Erin Thomassen | Tuesday, January 20, 2015
I am sick of walking around this campus and seeing all this artist privilege. Everywhere I go, there’s a flock of artists strutting around in their matching artist gear.
They think they’re so cool, their artsy nametags swinging from their backpack. “Emily Wemily: Varsity Painting!” one brags in sparkles. “Joe Schmo: Club Ceramics” shouts another.
They make me feel excluded and inartistic, even though I paint for fun. I’m just not good enough to make varsity, or that’s what I tell myself. I never tried out.
Regardless, I don’t have the time for such a commitment. I hear they paint for five hours a day in their special art studios that us Philistines are not allowed in. How do they have time or energy for class? Or the real question: How do they have time to stand around taunting me unconsciously with their gear, nametags and artsy haircuts?
As annoyed as I am, I can’t help but look to see if I recognize any of the artists. I can’t be obvious; I have to play it cool and pretend I don’t know how famous or talented they are (or are not). They might be one of the masters, or their artwork might not even get displayed.
What if their sculptures were displayed in the O’Shaugnessy hallway? That would make them campus celebrities.
On Saturdays, almost every student has a ticket for the Snite art showing. Thousands of alums come to campus to pre-show with wine and cheese. Then, the whole campus pours into the Snite sporting “Go ND Sculpture” T-shirts. We amuse ourselves by attempting to cheer and dance in coordination, and sometimes we actually watch the artists attack the clay.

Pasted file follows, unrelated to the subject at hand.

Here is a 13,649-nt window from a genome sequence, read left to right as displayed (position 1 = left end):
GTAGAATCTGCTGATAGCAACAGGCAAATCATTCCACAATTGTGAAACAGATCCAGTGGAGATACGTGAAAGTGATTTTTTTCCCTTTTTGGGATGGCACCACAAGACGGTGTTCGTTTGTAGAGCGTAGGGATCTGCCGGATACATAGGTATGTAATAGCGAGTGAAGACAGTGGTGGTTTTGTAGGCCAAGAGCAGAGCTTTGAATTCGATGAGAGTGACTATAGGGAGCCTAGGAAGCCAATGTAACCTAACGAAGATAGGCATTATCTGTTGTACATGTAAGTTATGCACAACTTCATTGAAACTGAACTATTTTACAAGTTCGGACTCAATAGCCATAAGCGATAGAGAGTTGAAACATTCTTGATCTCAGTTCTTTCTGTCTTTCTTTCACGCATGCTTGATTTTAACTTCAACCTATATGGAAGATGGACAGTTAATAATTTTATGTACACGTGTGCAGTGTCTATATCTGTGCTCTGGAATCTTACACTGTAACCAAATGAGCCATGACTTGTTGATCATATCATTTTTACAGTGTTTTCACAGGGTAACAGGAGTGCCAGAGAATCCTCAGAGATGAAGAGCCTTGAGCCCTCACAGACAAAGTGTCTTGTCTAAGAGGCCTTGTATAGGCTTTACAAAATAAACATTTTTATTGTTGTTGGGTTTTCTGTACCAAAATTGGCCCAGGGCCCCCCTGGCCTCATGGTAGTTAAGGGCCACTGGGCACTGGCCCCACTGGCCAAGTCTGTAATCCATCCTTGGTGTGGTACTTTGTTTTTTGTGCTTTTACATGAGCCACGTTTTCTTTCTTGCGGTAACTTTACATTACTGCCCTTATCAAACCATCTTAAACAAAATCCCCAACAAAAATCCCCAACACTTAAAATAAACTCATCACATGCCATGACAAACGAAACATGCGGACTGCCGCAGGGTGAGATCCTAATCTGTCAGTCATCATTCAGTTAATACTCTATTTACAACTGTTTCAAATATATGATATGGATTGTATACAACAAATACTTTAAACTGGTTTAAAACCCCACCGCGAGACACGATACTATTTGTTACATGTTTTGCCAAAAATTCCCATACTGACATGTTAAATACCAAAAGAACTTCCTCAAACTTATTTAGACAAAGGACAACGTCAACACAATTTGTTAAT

We sing a sentimental song when the artist wins. We sing if the clay wins, too. Once, the art instructor told us we couldn’t sing if the clay got the best of the artist, but that made the student body mad, so now we’re allowed to sing no matter what.
Good thing, because a lot of people (like me) don’t understand sculpture. We just go to the showing because we like singing the song and swaying, even though it’s awkward sometimes.
After standing for three hours (The sculpting itself doesn’t take a long time, but there are so many commercial breaks and smoking breaks because it’s not healthy to ask an artist to sculpt without cigarettes), we all rush to the dining hall for a special candlelit dinner. The dinner is not that special, but the candles are — varsity sculptors sculpted them. The sculptors don’t see their artwork admired for they eat in the varsity artist lounge.
Sometimes I get annoyed that our school spends so much money on clay and canvases for the varsity artists. Then I remember how much money the tickets to the shows make, not to mention how much the bookstore makes from its pottery-themed gear; the art department easily pays for itself and probably makes a profit.
But then I get annoyed again when I remember how heavily admissions recruits artists. You let her in because she can throw a pot, but then you never display her artwork? Then I remember that the artists are probably good at academics. I chastise myself for letting the negative stereotypes get to me when they’re not true most of the time.
I should probably chill about this whole artist privilege thing. It’s only a big deal if I make it one. I am so lucky to go to Notre Dame. I get to learn about the most random and relevant things at this beautiful school with sparkling snow, steamed veggies and a functioning heating system.
So what if I don’t get to eat artist food or wear artist gear? I have normal food in my stomach and normal clothes on my back (and front).
Life is good when I realize my complaints are stupid. Actually, life is always good, but I don’t realize it until I stop complaining.
I may not have artist privilege, but I have life privilege, and it’s pretty good to be alive. I’ll remember that as long as I’m kept away from the sparkly nametags and pointed towards the sparkling snow.